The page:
By: DaWon Baker, @dawonbbaker
When it comes to our former athletes, Carrie Leger White, Chief Operating Officer of AthLife, Inc., plays a very important role. She spends a ton of time working on the transition of the former athletes. She has experience in the field of higher education, college athletics and athlete development.
A former student athlete, White was a gymnast and her career was cut short.
“I was hurt my senior year and moved over to working in college athletics.”
As a volunteer at Elon University, she worked her way into a full-time position as the director of academic progress and career development.
“I discovered that I loved being on campus. I had plans of becoming a director of academic services.”
White then took a job at the NCAA, working with graduation rates and academic progress rates for student athletes. For White, it was a way for her to help a specialized group: student athletes. She returned back to the college campus setting.
“Following my work at the NCAA, I was Director of Academic Support and then Associate Athletics Director for Academics for five years before transitioning to AthLife. “
This dives into a growing field known as athlete development. Athlete development may be described as helping organizations and individuals develop the whole person in an athletic context, according to the Professional Association of Athlete Development Specialists (PAADS). This includes on the field/court success, but also ensuring they are prepared and capable of achieving success outside of sport.
White now serves as the chief operating officer of AthLife, Inc. AthLife was formed in 2004 to service the education, career development and life skill needs of athletes. AthLife’s approach is to guide the client through a process that builds skills and confidence, thus enabling them to assume control over their ongoing career development. After being tapped to become the COO of AthLife, Inc., White faced a changing demographic compared to her past student athletes.
“When dealing with student athletes, it’s a different situation than dealing with pros. You may encounter some student athletes who are not willing to talk about academics or career development, or a coach may not be as open or accepting. They may just want the athlete to be eligible and that’s it. But the athletes I work with, they know that their time is ending, or that their time is up. They know it’s time to find something else.”
In her current role, White works with former players, especially NFL players, and their transition out of the sport. In her spare time, White also still does some work with the NCAA.
“I get to get back to campus, which I love. I still do a little bit of work with the NCAA, within research with academic progress rates and graduation rates.” According to the NCAA, The Academic Progress Rate (APR) is a multi-year measurement of academic progress and an institution’s retention of student-athletes.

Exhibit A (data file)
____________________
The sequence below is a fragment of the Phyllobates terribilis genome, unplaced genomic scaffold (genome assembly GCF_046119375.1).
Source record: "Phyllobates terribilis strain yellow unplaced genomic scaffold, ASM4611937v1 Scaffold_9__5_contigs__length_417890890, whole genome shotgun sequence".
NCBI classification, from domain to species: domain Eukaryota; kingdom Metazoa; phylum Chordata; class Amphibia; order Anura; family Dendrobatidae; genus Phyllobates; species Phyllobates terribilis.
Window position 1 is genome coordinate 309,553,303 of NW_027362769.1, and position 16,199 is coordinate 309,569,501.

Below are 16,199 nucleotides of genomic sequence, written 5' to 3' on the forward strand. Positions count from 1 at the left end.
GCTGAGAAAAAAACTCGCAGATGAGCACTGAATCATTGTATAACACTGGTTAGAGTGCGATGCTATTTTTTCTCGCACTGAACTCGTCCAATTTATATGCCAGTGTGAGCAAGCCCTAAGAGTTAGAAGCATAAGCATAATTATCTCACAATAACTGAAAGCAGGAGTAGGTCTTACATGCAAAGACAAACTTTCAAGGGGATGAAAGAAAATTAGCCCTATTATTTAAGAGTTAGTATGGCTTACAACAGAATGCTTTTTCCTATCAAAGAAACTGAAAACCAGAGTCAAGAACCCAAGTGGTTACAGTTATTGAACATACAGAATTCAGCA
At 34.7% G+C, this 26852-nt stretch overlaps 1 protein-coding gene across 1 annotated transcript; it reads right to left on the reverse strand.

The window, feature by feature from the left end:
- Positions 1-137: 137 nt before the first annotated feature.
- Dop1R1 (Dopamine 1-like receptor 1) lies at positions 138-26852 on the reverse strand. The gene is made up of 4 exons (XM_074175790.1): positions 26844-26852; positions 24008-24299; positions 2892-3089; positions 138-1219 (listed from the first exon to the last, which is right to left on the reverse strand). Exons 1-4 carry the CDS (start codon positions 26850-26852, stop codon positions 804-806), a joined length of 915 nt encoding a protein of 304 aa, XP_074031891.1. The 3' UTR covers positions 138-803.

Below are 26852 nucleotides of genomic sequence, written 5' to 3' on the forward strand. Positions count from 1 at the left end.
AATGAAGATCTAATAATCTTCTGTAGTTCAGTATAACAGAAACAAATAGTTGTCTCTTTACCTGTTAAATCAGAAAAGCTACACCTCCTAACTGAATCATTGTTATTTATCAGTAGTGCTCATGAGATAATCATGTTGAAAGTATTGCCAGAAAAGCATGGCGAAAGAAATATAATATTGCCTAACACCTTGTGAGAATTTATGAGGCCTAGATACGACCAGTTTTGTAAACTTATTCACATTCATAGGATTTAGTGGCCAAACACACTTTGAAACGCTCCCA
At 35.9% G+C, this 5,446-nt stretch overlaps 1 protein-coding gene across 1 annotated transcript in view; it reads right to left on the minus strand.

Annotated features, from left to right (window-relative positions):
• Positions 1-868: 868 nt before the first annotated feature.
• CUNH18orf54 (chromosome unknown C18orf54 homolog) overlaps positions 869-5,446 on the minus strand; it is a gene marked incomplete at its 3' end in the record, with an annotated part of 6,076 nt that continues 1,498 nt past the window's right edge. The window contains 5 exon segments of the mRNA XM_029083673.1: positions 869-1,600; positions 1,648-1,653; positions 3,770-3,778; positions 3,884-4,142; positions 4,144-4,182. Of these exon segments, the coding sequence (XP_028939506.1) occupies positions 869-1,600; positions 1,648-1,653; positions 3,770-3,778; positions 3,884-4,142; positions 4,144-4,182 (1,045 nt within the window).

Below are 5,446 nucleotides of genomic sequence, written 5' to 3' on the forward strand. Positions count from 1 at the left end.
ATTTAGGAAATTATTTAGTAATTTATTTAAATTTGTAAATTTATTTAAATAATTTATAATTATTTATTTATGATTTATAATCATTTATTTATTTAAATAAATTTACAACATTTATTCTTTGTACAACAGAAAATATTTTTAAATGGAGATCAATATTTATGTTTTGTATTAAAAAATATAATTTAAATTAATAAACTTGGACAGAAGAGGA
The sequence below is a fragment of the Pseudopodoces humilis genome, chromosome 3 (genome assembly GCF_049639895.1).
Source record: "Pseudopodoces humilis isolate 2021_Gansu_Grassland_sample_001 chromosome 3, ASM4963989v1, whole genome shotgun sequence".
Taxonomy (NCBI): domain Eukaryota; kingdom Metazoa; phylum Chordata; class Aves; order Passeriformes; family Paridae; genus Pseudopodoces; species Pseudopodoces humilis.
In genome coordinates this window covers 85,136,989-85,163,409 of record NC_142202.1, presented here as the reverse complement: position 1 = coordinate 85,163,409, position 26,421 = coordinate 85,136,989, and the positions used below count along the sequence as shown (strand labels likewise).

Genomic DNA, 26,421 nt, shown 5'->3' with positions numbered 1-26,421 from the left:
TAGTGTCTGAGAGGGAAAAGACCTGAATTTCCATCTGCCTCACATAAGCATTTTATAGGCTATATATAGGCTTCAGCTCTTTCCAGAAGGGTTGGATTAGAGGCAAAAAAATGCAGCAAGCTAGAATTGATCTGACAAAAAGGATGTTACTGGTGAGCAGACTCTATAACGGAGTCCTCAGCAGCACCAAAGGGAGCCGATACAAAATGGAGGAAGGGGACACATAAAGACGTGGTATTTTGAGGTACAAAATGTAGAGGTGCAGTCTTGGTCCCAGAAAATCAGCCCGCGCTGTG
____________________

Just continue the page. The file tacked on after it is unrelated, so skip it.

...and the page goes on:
As with any job transition, White had to learn new information in her new role.
“The relationship between the leagues and the unions took a while to learn. They have a different dynamic in each league and operate differently amongst themselves. I had to learn the economics of football.”
White works in avenues such as career services, financial assistance and services for former players. Even as a former student athlete, White noticed that during initial interactions and encounters, some former athletes would answer to other former players or males easier than they did with her. It was not frequent, but it did happen. It made White realize and learn a few things about her position and within this specialized group of athletes. Three things served as a base for what White does, and what makes her successful in her position.
“I learned that people do not care how much you know, until they know how much you care.”
White learned that people in general, especially athletes, gravitate to those that care for them. She learned that with these athletes, some may have had no one care about their success outside of their sport, so she plays an important role for them. White learned four key things that she uses in her job and in general.
“I use these things to help me. I do not assume, I listen, I do what I say and I hold them accountable. Those are the four things I use extensively. People want to know that you have confidence in them. I do not do the work for them, I make sure to put them in the position to succeed.”
Athlete development is essential, because it creates opportunities for athletes to excel outside of their sport.
This interview is another edition of “Winning Edge Wednesday” in congruence with our partnership with the Winning Edge Leadership Academy. Every Wednesday we will be featuring the story of a woman or minority working in the sports business industry.If you know of a professional you would like featured, drop us a line at firstname.lastname@example.org.